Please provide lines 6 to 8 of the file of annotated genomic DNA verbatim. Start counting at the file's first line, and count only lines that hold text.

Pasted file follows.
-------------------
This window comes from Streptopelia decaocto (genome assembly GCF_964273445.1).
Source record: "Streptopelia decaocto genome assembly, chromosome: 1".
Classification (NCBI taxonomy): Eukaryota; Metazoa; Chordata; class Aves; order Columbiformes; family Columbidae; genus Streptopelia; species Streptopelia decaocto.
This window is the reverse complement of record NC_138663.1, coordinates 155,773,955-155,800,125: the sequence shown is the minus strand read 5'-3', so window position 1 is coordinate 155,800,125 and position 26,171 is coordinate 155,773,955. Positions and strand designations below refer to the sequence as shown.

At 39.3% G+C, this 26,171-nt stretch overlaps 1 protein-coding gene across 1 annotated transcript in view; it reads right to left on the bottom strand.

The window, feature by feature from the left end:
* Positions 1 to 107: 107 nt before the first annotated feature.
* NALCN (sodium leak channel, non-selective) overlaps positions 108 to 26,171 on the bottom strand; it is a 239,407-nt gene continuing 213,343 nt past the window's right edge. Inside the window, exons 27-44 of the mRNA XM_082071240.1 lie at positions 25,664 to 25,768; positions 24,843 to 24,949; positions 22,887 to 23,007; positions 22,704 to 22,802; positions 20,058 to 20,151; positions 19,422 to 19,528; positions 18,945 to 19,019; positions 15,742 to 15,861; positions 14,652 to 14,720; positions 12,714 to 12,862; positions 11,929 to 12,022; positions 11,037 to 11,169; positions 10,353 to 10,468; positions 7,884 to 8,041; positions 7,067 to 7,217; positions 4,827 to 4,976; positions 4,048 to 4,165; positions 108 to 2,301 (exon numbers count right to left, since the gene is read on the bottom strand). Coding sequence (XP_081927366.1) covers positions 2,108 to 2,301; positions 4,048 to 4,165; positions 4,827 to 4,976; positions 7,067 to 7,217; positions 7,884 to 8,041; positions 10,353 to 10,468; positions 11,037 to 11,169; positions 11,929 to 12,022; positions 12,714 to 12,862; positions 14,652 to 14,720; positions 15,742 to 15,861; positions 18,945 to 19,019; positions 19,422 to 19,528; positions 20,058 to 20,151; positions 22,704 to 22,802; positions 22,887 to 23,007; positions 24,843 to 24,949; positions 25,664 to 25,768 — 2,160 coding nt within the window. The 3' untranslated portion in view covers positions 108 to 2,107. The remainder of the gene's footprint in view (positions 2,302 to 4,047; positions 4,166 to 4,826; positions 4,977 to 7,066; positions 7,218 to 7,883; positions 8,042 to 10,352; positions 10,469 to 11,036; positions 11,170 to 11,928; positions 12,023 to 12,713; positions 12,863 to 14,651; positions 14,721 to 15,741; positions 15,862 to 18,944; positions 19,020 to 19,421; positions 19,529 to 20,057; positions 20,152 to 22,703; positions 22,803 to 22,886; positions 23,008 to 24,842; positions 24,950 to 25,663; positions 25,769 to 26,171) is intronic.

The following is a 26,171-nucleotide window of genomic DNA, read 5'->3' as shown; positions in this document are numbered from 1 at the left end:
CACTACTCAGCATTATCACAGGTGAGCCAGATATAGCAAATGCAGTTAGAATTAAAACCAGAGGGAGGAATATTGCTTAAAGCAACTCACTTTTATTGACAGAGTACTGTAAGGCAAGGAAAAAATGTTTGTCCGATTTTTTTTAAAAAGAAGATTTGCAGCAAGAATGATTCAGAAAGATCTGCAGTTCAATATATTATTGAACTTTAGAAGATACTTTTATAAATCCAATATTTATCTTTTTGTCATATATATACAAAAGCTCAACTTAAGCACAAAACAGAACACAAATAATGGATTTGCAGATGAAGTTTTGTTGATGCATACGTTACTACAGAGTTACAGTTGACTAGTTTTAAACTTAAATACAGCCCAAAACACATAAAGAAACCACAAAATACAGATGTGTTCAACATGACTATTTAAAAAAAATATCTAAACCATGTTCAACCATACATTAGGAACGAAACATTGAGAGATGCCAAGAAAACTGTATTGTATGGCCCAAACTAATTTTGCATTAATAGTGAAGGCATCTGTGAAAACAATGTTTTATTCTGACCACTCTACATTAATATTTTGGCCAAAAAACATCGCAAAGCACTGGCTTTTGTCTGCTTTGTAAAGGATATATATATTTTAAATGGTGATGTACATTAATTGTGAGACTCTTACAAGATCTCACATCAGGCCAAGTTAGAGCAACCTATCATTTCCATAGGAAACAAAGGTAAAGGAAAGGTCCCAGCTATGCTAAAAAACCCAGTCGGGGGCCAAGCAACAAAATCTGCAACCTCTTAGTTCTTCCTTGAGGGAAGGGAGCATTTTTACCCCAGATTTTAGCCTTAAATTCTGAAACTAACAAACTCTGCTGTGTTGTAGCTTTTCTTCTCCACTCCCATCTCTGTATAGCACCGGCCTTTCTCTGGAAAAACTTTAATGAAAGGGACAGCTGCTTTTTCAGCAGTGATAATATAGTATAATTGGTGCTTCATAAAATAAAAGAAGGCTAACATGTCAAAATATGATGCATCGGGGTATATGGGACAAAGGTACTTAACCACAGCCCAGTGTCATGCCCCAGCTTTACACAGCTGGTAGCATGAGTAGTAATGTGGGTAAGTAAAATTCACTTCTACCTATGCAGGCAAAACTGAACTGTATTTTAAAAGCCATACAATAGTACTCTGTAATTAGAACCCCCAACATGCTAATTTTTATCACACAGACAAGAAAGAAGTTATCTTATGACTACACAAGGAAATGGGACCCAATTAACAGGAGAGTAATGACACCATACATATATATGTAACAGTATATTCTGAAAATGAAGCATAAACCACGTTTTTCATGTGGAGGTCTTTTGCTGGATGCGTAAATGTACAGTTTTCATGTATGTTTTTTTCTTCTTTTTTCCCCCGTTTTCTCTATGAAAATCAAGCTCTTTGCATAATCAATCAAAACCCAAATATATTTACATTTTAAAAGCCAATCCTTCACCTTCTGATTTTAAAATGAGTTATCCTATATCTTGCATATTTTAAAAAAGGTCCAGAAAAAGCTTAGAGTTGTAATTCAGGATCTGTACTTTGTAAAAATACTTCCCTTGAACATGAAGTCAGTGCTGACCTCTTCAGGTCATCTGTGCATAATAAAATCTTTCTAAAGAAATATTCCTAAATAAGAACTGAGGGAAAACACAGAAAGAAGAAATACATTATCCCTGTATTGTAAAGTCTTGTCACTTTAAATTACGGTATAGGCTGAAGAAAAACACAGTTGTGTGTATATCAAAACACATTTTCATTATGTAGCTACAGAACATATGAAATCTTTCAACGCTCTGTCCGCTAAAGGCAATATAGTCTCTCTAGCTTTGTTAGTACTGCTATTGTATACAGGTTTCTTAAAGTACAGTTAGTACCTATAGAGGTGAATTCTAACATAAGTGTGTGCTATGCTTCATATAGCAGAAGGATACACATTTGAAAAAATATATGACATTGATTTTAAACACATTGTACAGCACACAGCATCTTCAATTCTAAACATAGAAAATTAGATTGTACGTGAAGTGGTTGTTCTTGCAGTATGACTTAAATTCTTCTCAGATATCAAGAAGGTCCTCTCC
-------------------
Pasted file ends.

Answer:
The window, feature by feature from the left end:
* Positions 1 to 107: 107 nt before the first annotated feature.
* NALCN (sodium leak channel, non-selective) overlaps positions 108 to 26,171 on the bottom strand; it is a 239,407-nt gene continuing 213,343 nt past the window's right edge. Inside the window, exons 27-44 of the mRNA XM_082071240.1 lie at positions 25,664 to 25,768; positions 24,843 to 24,949; positions 22,887 to 23,007; positions 22,704 to 22,802; positions 20,058 to 20,151; positions 19,422 to 19,528; positions 18,945 to 19,019; positions 15,742 to 15,861; positions 14,652 to 14,720; positions 12,714 to 12,862; positions 11,929 to 12,022; positions 11,037 to 11,169; positions 10,353 to 10,468; positions 7,884 to 8,041; positions 7,067 to 7,217; positions 4,827 to 4,976; positions 4,048 to 4,165; positions 108 to 2,301 (exon numbers count right to left, since the gene is read on the bottom strand). Coding sequence (XP_081927366.1) covers positions 2,108 to 2,301; positions 4,048 to 4,165; positions 4,827 to 4,976; positions 7,067 to 7,217; positions 7,884 to 8,041; positions 10,353 to 10,468; positions 11,037 to 11,169; positions 11,929 to 12,022; positions 12,714 to 12,862; positions 14,652 to 14,720; positions 15,742 to 15,861; positions 18,945 to 19,019; positions 19,422 to 19,528; positions 20,058 to 20,151; positions 22,704 to 22,802; positions 22,887 to 23,007; positions 24,843 to 24,949; positions 25,664 to 25,768 — 2,160 coding nt within the window. The 3' untranslated portion in view covers positions 108 to 2,107. The remainder of the gene's footprint in view (positions 2,302 to 4,047; positions 4,166 to 4,826; positions 4,977 to 7,066; positions 7,218 to 7,883; positions 8,042 to 10,352; positions 10,469 to 11,036; positions 11,170 to 11,928; positions 12,023 to 12,713; positions 12,863 to 14,651; positions 14,721 to 15,741; positions 15,862 to 18,944; positions 19,020 to 19,421; positions 19,529 to 20,057; positions 20,152 to 22,703; positions 22,803 to 22,886; positions 23,008 to 24,842; positions 24,950 to 25,663; positions 25,769 to 26,171) is intronic.